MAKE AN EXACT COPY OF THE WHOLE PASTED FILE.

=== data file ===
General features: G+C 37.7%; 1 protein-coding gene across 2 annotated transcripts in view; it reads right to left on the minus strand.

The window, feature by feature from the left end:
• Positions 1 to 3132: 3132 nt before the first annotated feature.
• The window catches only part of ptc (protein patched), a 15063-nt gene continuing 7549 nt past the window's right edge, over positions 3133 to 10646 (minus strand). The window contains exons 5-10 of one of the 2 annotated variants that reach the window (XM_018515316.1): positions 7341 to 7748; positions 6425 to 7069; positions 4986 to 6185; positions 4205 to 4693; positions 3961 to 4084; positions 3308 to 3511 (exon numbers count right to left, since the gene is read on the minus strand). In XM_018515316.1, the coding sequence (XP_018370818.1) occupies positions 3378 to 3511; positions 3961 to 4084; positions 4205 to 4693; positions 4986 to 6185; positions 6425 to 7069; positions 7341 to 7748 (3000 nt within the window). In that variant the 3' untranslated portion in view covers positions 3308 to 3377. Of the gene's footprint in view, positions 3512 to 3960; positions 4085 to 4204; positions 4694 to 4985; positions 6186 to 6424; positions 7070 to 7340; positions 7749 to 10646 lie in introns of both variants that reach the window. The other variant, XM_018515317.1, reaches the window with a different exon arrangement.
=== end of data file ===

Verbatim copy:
General features: G+C 37.7%; 1 protein-coding gene across 2 annotated transcripts in view; it reads right to left on the minus strand.

The window, feature by feature from the left end:
• Positions 1 to 3132: 3132 nt before the first annotated feature.
• The window catches only part of ptc (protein patched), a 15063-nt gene continuing 7549 nt past the window's right edge, over positions 3133 to 10646 (minus strand). The window contains exons 5-10 of one of the 2 annotated variants that reach the window (XM_018515316.1): positions 7341 to 7748; positions 6425 to 7069; positions 4986 to 6185; positions 4205 to 4693; positions 3961 to 4084; positions 3308 to 3511 (exon numbers count right to left, since the gene is read on the minus strand). In XM_018515316.1, the coding sequence (XP_018370818.1) occupies positions 3378 to 3511; positions 3961 to 4084; positions 4205 to 4693; positions 4986 to 6185; positions 6425 to 7069; positions 7341 to 7748 (3000 nt within the window). In that variant the 3' untranslated portion in view covers positions 3308 to 3377. Of the gene's footprint in view, positions 3512 to 3960; positions 4085 to 4204; positions 4694 to 4985; positions 6186 to 6424; positions 7070 to 7340; positions 7749 to 10646 lie in introns of both variants that reach the window. The other variant, XM_018515317.1, reaches the window with a different exon arrangement.